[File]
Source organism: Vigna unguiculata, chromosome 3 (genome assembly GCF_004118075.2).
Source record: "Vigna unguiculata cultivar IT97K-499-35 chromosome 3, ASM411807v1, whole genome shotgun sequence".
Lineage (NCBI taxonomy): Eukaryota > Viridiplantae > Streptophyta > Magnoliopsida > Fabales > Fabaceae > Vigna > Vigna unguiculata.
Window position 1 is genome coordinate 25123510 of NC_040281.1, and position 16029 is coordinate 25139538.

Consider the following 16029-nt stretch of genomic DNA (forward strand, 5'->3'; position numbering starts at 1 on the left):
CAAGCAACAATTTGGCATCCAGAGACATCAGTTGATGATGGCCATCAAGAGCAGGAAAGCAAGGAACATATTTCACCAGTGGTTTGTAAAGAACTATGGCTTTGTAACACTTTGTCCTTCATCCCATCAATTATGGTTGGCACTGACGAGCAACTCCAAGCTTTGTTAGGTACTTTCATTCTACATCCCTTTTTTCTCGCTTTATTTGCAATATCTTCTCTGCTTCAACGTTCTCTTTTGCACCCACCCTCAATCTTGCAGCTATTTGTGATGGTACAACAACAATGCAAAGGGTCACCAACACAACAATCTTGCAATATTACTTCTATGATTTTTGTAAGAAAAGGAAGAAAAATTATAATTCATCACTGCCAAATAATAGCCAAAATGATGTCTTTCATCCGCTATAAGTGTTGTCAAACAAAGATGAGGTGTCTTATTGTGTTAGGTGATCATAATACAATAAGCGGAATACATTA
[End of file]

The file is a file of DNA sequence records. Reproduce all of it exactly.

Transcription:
Source organism: Vigna unguiculata, chromosome 3 (genome assembly GCF_004118075.2).
Source record: "Vigna unguiculata cultivar IT97K-499-35 chromosome 3, ASM411807v1, whole genome shotgun sequence".
Lineage (NCBI taxonomy): Eukaryota > Viridiplantae > Streptophyta > Magnoliopsida > Fabales > Fabaceae > Vigna > Vigna unguiculata.
Window position 1 is genome coordinate 25123510 of NC_040281.1, and position 16029 is coordinate 25139538.

Consider the following 16029-nt stretch of genomic DNA (forward strand, 5'->3'; position numbering starts at 1 on the left):
CAAGCAACAATTTGGCATCCAGAGACATCAGTTGATGATGGCCATCAAGAGCAGGAAAGCAAGGAACATATTTCACCAGTGGTTTGTAAAGAACTATGGCTTTGTAACACTTTGTCCTTCATCCCATCAATTATGGTTGGCACTGACGAGCAACTCCAAGCTTTGTTAGGTACTTTCATTCTACATCCCTTTTTTCTCGCTTTATTTGCAATATCTTCTCTGCTTCAACGTTCTCTTTTGCACCCACCCTCAATCTTGCAGCTATTTGTGATGGTACAACAACAATGCAAAGGGTCACCAACACAACAATCTTGCAATATTACTTCTATGATTTTTGTAAGAAAAGGAAGAAAAATTATAATTCATCACTGCCAAATAATAGCCAAAATGATGTCTTTCATCCGCTATAAGTGTTGTCAAACAAAGATGAGGTGTCTTATTGTGTTAGGTGATCATAATACAATAAGCGGAATACATTA